Although some Jamaican coffee farmers object to planting shade trees for fear of encouraging fungal growth, the island's Coffee Industry Board recently began encouraging farmers to plant trees that support birds.
Peter Williams, a farmer with Kew Park Estate Coffee, which produces Jamaican High Mountain coffee, thinks it's a good idea.
"We have always had an appreciation that birds played a role in controlling [the] coffee borer, but had no idea that the effect was as significant as [Johnson's] research has shown," he wrote in an email. "This is changing the way we farm, as we now are looking at ways to attract more birds to the coffee fields, including preserving more woodland and ensuring that the shade trees are maintained within the coffee fields."
In certain cases, the birds themselves might be able to do some of the work needed to grow more trees in coffee-producing regions. National Geographic grantee Cagan Sekercioglu, an avian ecologist at Stanford University, found that two fruit-eating manakin bird species in Costa Rica serve as effective couriers for seeds. These small, tropical forest dwellers may help increase the number of trees on and around agricultural land, including coffee farms.
In an ongoing radio-tracking project—one of the largest of its kind—Sekercioglu and his team followed up to 500 birds, including a hundred manakins, to learn how they responded to agricultural practices and deforestation.
"Although they prefer forests, we found that these manakins also leave the forest sometimes and travel between fragments," Sekercioglu said. He and his team found that the manakins digest their food very fast—in less than half an hour—and can move several hundred meters in that short time, dispersing seeds across a largely deforested landscape.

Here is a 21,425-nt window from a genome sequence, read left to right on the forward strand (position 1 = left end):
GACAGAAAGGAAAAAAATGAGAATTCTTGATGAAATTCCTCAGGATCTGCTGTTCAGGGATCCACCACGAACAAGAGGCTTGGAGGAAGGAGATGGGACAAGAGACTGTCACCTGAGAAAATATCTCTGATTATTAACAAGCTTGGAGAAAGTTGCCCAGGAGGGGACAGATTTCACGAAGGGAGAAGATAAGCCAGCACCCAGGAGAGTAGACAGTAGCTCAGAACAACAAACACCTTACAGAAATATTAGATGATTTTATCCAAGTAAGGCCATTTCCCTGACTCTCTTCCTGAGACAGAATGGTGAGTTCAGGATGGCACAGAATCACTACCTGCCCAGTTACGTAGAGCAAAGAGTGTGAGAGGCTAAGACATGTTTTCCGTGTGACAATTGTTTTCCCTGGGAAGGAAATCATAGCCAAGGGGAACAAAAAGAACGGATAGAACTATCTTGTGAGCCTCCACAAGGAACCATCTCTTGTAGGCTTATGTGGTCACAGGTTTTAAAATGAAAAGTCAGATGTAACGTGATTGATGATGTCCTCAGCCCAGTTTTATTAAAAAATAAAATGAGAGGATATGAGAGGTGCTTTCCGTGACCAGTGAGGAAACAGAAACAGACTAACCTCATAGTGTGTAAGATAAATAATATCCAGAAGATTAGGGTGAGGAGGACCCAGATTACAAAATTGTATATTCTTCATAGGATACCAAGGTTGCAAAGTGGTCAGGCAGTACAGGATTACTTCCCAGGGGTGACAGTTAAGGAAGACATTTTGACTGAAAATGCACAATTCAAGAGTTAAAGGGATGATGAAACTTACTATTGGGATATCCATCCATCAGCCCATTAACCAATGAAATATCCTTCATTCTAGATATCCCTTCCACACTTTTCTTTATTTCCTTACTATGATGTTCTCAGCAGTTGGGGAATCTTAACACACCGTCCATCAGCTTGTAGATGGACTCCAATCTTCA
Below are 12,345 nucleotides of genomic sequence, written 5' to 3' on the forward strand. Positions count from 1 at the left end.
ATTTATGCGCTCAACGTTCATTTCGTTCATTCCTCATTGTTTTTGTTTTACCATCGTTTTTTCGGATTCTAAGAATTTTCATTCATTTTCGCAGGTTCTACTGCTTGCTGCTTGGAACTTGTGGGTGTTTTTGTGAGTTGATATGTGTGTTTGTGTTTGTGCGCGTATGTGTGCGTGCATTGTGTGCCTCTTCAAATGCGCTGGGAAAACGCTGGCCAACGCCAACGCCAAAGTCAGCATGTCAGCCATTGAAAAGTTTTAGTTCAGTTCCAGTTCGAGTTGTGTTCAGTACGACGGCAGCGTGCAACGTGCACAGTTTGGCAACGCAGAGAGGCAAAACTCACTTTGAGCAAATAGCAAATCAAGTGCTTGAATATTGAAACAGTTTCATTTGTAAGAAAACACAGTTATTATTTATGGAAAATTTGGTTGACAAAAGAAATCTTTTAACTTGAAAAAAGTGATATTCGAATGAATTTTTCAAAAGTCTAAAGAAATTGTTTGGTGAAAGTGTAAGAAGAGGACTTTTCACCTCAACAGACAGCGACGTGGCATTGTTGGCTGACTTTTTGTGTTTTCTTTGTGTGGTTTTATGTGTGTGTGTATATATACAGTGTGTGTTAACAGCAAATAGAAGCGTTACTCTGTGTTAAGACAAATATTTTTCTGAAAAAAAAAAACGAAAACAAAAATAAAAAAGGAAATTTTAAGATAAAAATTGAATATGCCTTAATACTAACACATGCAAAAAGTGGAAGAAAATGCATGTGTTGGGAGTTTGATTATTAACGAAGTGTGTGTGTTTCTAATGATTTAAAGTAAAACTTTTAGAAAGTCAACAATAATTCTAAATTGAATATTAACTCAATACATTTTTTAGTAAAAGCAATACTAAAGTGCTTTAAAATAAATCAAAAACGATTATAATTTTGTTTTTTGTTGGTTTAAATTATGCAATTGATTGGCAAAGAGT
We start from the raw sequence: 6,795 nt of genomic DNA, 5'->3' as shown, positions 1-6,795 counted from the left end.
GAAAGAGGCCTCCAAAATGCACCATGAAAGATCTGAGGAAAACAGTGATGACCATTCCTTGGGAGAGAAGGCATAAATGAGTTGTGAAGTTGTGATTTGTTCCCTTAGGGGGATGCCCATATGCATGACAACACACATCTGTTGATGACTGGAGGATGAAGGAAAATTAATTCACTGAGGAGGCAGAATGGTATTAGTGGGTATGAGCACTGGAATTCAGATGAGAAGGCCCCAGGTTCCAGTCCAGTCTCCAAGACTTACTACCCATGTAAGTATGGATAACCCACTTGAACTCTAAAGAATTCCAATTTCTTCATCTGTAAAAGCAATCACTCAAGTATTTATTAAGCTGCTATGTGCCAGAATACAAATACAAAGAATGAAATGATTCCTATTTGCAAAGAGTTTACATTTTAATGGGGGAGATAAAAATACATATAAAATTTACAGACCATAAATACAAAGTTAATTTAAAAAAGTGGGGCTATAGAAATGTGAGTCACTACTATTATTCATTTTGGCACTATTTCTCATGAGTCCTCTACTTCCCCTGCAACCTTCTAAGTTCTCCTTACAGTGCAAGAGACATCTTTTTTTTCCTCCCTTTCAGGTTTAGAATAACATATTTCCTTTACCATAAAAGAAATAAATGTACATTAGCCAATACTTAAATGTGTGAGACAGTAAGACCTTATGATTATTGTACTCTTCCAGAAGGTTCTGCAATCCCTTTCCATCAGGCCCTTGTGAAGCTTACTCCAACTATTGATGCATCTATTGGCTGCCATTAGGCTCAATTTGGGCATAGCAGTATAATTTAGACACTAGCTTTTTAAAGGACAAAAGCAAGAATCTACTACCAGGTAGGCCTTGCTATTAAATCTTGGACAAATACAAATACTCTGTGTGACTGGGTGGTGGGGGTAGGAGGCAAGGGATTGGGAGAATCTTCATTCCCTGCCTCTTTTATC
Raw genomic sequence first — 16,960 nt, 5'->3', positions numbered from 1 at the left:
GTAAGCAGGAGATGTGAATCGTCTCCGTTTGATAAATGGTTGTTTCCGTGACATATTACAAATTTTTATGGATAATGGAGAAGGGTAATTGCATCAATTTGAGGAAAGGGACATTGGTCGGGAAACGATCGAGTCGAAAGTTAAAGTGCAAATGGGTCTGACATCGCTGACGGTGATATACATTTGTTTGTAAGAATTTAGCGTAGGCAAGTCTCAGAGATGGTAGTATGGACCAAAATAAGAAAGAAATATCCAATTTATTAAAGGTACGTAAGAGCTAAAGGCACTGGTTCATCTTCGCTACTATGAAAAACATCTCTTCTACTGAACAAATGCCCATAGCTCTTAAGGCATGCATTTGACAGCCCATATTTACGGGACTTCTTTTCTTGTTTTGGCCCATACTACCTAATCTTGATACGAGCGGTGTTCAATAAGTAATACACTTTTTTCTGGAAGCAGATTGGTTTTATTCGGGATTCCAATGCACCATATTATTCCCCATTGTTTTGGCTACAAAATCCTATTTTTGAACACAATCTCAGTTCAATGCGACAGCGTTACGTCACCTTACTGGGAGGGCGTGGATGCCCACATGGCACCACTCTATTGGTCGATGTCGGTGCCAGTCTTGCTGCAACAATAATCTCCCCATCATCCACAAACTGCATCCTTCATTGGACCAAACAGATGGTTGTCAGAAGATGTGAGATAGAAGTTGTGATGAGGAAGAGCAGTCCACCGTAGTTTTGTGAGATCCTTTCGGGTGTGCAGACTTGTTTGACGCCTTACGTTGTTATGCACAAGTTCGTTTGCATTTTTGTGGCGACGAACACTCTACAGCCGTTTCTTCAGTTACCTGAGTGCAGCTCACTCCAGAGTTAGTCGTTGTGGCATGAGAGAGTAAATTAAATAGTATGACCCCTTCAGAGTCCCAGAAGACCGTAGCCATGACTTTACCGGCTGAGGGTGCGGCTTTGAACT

Conservation in a Cup
So how can java junkies get their caffeine fix and support pro-bird coffee farming at the same time?
Buying shade-grown coffee, farmed under a forest canopy, can be a good start. Research done a decade ago by Greenberg showed that shade-coffee plantations help bird conservation by providing a nesting habitat that's similar to that of a forest. And fans of shade coffee say its benefits go further than eco-friendliness, since it tastes sweeter than most coffee grown in the sun.
Beyond this, coffee lovers can buy coffee that's marketed as bird friendly.
But some experts warn that eco-marketing terms like these are not interchangeable. "Many people think that shade coffee means bird-friendly coffee," said Stuart Pimm, the chair of conservation ecology at Duke University and a member of National Geographic's Committee for Research and Exploration and Conservation Trust. "Sometimes it is, sometimes it isn't," Pimm said.
In parts of Central America, for example, coffee is grown in the shade of non-native trees that don't attract native birds. "That is shade coffee," Pimm said, "but it's not bird friendly." Neither is shade coffee grown on farms that rely on pesticides.
One reliable option: Look for the Smithsonian Migratory Bird Center's "Bird Friendly" certification.
Organic coffees that bear this trademarked seal of approval are grown under strict ecological standards that require farmers to have three layers of forest cover and at least 11 species of canopy trees, among other conditions, all designed to benefit birdlife. So far, this coffee is being grown on just 35 farms and is available mostly in North America and Japan.
But for coffee lovers who crave their caffeine with an eco-friendly kick, that's one nice way to wake up and smell the java.